The high number of tourists to Iceland every year proves that people LOVE coming to our little island. But some visitors have not wanted to leave. Others have seen the photographs of the amazing countryside or our picturesque highlands and want to live nearer to this pristine nature. Still others have read about higher wages, equality, or other aspects of Icelandic culture and thought that things may be better here than in their home countries.
Well, we have decided to break down the process of moving to Iceland, the cost of living, and some of the pros and cons of living in Iceland. But we should get this out of the way first: Iceland is not all the pretty pictures from Instagram! Of course, we’re still in love with Iceland, but for those planning to immigrate here, be prepared for a language barrier, high cost of living, and dark winters.
Pros and Cons
Let‘s start with a brief pros and cons list.
Icelandic nature is beautiful. Though, if you are working or studying, you may have limited time to explore.
Iceland is safe. In fact, just this year, Iceland topped the list of safest countries in the world.
Iceland values equality. We‘ve still got a long way to go, but the country also has a lower gender wage gap than many European countries, and the LGBTQ+ community is generally celebrated, with Pride being one of the biggest events in Iceland.
There ARE jobs here.
Cold, delicious and safe-to-drink tap water!
The language is difficult to learn – but not impossible!
The cost of living is high – but this generally coincides with a high quality of life.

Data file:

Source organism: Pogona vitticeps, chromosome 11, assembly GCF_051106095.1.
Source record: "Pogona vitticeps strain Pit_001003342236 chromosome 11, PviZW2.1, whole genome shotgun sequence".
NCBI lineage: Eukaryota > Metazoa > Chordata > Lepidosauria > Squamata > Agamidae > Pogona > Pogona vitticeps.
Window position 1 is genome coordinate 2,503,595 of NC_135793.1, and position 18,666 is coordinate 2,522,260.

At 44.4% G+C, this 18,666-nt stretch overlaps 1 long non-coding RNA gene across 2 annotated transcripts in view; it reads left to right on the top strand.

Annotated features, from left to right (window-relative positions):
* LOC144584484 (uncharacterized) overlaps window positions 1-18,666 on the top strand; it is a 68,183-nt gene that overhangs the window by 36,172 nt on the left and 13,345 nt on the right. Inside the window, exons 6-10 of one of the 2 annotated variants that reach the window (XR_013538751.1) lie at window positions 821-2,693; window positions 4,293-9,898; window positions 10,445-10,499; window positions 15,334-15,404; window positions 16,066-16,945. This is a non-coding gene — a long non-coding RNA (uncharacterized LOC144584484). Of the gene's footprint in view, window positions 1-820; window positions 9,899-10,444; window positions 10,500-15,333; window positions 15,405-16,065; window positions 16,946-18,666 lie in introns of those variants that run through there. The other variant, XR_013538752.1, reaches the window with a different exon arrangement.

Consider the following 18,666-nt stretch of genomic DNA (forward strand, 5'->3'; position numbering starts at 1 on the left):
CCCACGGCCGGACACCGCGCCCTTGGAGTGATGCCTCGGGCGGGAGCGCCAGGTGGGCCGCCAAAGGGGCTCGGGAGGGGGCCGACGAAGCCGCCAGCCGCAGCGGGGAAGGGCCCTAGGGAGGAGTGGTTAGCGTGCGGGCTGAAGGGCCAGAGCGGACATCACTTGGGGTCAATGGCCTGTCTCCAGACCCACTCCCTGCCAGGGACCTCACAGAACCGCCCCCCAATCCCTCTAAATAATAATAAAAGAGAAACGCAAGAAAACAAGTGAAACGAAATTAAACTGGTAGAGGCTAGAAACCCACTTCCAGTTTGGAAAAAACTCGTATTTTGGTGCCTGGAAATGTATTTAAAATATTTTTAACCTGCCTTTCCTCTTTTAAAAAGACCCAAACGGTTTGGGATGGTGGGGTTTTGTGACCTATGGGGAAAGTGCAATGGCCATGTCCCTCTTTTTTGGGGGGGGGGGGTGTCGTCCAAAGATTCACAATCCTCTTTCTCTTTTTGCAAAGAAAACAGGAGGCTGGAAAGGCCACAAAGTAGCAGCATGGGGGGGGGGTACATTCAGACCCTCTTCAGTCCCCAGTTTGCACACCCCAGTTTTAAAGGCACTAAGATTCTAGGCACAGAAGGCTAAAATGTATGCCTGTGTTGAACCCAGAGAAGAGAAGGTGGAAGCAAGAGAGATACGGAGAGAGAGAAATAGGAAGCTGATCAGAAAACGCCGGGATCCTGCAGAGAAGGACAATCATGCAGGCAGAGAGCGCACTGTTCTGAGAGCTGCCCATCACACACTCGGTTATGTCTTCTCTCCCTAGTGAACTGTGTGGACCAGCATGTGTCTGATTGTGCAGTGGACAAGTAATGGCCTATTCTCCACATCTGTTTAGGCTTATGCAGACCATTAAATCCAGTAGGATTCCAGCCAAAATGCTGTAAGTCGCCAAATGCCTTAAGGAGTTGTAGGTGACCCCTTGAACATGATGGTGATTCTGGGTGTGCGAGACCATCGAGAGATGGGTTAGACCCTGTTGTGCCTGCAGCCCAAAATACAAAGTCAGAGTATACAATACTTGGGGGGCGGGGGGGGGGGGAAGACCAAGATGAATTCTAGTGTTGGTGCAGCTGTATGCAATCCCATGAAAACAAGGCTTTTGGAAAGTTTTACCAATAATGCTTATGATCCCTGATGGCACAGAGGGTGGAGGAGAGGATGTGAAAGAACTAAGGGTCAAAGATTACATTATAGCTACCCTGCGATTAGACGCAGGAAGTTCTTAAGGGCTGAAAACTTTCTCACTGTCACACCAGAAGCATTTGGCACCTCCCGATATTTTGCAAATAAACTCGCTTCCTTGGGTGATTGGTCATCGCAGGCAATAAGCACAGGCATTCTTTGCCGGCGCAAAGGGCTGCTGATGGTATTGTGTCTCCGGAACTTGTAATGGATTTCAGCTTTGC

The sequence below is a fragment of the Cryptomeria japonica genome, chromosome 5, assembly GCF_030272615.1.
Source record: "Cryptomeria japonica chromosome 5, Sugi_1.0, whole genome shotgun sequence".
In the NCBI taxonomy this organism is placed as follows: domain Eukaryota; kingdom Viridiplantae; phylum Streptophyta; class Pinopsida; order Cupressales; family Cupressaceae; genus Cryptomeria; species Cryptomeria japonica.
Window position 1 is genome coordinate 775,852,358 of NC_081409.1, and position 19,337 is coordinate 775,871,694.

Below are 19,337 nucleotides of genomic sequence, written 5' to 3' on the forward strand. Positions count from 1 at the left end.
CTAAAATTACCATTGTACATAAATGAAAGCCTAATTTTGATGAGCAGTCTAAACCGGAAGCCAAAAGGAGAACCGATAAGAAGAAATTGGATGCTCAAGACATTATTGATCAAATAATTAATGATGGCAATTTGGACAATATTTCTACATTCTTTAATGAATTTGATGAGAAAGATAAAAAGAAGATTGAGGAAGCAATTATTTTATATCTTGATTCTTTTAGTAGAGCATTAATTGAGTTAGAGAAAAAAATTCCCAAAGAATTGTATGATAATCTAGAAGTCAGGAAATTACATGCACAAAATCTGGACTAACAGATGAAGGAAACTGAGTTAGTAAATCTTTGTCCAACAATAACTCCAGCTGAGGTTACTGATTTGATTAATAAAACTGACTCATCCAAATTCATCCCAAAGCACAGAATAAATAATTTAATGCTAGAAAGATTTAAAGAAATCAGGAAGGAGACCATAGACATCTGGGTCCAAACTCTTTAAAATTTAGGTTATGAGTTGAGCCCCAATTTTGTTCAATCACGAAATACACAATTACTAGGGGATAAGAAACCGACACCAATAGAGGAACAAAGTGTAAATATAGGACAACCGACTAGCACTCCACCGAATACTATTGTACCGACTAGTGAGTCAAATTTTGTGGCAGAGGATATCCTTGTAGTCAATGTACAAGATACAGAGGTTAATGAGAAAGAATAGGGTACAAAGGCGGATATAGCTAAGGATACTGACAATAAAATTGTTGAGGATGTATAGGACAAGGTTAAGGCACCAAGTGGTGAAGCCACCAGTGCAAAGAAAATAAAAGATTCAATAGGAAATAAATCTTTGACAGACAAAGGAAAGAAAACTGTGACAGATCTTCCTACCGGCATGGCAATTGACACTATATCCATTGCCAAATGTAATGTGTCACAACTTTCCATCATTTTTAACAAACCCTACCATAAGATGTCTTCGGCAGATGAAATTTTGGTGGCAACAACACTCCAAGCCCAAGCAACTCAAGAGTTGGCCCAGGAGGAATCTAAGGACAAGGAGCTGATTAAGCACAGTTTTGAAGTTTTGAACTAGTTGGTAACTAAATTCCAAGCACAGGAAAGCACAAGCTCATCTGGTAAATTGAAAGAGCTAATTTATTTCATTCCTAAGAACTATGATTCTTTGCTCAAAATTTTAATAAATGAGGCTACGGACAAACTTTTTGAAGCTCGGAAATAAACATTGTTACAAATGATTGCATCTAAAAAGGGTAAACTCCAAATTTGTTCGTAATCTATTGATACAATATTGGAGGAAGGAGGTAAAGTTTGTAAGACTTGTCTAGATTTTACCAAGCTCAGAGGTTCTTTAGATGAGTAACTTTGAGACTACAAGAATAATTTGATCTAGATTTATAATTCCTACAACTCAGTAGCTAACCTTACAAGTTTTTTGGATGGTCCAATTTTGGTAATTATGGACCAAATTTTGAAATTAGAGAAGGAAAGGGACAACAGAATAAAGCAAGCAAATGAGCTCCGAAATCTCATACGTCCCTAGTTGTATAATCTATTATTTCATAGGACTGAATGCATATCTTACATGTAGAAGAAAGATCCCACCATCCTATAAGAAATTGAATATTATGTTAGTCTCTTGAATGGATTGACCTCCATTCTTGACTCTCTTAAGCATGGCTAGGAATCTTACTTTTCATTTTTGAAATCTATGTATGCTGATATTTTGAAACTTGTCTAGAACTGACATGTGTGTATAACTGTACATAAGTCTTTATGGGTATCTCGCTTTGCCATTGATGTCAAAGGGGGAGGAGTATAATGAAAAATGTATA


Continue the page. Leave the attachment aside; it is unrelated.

The weather isn‘t great. It rains a lot in Iceland, and our winters (especially January and February) can be downright miserable.
Speaking of winter – can you handle the darkness? We get very little sunlight between November and March.
Immigration is not easy, and you may have to jump through several hoops, which we will explore below.
Visas in Iceland
How easy it is to move to Iceland will depend on where you come from. Citizens of the European Union (EU), European Economic Area (EEA), and European Free Trade Association (EFTA) nations can enter Iceland without any special documentation. Citizens of these nations may work and live here for up to three months, after which they need to register at Registers Iceland.
For citizens outside these countries, notably including the US and UK, the process is admittedly more difficult. There are three major ways to secure a visa for this group: education, work, and marriage. Many younger people will find that attending university in Iceland is an exciting adventure. Education in Iceland is also free, except for a nominal registration fee.
Before coming to study, you must provide the Icelandic government with some essential information – acceptance to a study programme, a clean criminal background check, and proof that you can financially support yourself while in Iceland. This last step can be challenging. You will need to show that you can meet the cost of living, which, at the time of this writing, is approximately 212,694 ISK (1,484 USD/1,482 EU) for an individual PER MONTH!